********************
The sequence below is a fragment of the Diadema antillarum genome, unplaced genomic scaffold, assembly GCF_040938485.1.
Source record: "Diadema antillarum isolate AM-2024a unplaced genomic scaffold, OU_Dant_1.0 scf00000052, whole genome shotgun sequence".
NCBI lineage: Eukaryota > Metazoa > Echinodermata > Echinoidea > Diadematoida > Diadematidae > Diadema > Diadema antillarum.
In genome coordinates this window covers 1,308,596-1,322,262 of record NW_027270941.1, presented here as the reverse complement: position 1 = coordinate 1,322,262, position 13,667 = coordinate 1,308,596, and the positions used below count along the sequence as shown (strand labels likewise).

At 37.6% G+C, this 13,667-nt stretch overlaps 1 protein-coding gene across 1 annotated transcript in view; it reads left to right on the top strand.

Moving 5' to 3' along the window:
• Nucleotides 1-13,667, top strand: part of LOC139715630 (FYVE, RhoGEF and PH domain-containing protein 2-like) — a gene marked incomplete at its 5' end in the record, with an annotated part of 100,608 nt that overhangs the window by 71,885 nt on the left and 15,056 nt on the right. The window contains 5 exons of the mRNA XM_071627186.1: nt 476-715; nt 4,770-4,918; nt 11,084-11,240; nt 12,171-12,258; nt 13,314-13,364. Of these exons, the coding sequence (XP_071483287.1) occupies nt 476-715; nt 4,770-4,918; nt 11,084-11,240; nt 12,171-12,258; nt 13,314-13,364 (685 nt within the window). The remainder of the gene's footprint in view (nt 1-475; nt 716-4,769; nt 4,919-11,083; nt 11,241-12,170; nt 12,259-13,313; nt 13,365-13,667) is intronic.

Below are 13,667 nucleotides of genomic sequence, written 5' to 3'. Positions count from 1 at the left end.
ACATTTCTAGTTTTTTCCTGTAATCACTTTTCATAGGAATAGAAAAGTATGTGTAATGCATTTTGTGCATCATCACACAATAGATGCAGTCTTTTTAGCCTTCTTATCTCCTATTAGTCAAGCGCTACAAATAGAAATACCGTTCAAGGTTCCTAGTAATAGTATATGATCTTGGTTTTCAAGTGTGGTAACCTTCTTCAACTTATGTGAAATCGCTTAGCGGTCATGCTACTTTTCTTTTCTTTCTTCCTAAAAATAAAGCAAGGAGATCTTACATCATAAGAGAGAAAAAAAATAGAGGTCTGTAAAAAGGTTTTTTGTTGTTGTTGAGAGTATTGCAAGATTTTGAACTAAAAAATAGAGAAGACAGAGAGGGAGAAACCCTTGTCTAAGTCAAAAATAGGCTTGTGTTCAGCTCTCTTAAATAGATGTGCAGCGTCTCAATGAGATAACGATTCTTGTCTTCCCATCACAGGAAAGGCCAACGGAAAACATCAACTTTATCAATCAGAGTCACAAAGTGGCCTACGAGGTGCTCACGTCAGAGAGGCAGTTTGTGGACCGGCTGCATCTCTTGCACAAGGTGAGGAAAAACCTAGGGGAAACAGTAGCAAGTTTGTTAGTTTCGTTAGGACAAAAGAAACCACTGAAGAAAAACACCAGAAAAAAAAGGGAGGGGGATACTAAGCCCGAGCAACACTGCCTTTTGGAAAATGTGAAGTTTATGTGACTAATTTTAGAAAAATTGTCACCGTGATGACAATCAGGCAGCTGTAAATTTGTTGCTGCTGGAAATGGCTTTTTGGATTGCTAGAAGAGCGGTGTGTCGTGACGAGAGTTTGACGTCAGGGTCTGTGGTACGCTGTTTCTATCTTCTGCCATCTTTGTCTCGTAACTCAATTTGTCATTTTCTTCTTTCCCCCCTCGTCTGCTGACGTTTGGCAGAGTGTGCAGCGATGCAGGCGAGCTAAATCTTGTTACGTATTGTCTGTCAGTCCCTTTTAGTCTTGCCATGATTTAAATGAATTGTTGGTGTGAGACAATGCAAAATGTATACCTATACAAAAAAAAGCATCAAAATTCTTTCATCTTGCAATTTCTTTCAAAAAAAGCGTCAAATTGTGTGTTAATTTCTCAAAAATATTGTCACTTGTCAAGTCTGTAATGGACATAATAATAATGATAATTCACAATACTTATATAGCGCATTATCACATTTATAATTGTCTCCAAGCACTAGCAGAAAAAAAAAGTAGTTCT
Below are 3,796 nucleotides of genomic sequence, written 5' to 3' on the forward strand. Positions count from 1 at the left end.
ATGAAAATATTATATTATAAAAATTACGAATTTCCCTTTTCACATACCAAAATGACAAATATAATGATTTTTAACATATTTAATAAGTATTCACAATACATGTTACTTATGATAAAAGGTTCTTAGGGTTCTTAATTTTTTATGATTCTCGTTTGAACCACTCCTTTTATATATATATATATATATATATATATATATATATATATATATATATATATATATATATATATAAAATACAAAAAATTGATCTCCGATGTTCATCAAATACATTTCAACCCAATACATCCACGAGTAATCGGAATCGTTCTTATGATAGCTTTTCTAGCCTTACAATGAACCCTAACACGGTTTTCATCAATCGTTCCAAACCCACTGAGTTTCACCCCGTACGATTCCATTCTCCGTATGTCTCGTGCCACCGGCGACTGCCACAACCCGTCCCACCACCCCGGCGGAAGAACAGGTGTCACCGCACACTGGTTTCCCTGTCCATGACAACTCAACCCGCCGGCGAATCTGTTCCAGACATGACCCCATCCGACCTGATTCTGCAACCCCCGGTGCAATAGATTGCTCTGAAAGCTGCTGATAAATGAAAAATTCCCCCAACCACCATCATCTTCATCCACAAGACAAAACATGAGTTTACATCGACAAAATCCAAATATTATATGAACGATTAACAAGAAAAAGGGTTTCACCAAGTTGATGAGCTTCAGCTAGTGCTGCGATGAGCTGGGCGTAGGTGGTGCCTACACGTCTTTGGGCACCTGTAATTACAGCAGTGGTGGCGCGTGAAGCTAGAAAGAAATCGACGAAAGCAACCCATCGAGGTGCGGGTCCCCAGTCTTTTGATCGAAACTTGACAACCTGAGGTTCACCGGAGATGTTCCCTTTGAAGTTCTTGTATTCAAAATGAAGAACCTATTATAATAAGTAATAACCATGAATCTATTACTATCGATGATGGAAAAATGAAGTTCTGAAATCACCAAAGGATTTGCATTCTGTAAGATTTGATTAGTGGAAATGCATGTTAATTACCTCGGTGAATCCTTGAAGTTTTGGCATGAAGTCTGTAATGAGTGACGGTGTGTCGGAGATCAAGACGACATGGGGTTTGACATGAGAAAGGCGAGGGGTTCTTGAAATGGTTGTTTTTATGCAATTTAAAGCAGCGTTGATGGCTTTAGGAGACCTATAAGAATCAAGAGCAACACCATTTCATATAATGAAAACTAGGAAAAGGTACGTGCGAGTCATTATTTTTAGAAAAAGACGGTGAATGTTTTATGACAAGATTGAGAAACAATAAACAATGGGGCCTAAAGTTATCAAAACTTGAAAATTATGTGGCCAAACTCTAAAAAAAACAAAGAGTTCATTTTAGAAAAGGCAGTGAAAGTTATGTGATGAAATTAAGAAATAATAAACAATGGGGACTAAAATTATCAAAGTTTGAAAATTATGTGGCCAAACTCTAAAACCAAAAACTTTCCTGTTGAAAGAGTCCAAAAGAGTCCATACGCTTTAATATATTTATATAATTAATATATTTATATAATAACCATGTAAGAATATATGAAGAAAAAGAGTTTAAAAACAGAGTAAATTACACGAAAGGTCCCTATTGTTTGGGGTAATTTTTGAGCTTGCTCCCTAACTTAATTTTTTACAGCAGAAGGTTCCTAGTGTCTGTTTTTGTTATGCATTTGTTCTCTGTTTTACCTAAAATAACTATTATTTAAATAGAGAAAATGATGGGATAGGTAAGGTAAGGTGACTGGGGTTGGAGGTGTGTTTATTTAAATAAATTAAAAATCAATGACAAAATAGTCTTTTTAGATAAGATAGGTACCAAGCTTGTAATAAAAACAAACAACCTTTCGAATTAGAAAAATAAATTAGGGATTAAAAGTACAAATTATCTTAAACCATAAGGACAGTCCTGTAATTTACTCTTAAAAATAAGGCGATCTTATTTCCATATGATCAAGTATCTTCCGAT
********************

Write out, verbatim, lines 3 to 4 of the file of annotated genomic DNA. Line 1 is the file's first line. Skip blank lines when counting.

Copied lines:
NCBI lineage: Eukaryota > Metazoa > Echinodermata > Echinoidea > Diadematoida > Diadematidae > Diadema > Diadema antillarum.
In genome coordinates this window covers 1,308,596-1,322,262 of record NW_027270941.1, presented here as the reverse complement: position 1 = coordinate 1,322,262, position 13,667 = coordinate 1,308,596, and the positions used below count along the sequence as shown (strand labels likewise).